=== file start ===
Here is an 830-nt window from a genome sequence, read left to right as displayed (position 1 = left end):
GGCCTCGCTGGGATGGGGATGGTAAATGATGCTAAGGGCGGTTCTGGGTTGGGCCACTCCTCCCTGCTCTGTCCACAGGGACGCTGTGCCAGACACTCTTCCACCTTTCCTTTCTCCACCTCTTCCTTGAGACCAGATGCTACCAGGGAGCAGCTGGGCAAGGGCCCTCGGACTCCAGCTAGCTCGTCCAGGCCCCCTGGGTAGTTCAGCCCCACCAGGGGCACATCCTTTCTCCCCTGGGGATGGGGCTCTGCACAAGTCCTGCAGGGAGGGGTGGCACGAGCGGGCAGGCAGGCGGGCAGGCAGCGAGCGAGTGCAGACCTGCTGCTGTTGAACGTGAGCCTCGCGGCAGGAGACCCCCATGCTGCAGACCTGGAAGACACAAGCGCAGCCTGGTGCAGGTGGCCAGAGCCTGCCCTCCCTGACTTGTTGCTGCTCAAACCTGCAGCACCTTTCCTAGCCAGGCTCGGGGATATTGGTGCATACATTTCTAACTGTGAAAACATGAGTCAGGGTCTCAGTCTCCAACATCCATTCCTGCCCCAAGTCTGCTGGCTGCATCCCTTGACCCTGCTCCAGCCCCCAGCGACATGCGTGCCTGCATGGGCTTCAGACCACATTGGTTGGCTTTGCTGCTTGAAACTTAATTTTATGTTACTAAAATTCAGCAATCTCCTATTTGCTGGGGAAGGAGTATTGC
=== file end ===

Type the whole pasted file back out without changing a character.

Here is an 830-nt window from a genome sequence, read left to right as displayed (position 1 = left end):
GGCCTCGCTGGGATGGGGATGGTAAATGATGCTAAGGGCGGTTCTGGGTTGGGCCACTCCTCCCTGCTCTGTCCACAGGGACGCTGTGCCAGACACTCTTCCACCTTTCCTTTCTCCACCTCTTCCTTGAGACCAGATGCTACCAGGGAGCAGCTGGGCAAGGGCCCTCGGACTCCAGCTAGCTCGTCCAGGCCCCCTGGGTAGTTCAGCCCCACCAGGGGCACATCCTTTCTCCCCTGGGGATGGGGCTCTGCACAAGTCCTGCAGGGAGGGGTGGCACGAGCGGGCAGGCAGGCGGGCAGGCAGCGAGCGAGTGCAGACCTGCTGCTGTTGAACGTGAGCCTCGCGGCAGGAGACCCCCATGCTGCAGACCTGGAAGACACAAGCGCAGCCTGGTGCAGGTGGCCAGAGCCTGCCCTCCCTGACTTGTTGCTGCTCAAACCTGCAGCACCTTTCCTAGCCAGGCTCGGGGATATTGGTGCATACATTTCTAACTGTGAAAACATGAGTCAGGGTCTCAGTCTCCAACATCCATTCCTGCCCCAAGTCTGCTGGCTGCATCCCTTGACCCTGCTCCAGCCCCCAGCGACATGCGTGCCTGCATGGGCTTCAGACCACATTGGTTGGCTTTGCTGCTTGAAACTTAATTTTATGTTACTAAAATTCAGCAATCTCCTATTTGCTGGGGAAGGAGTATTGC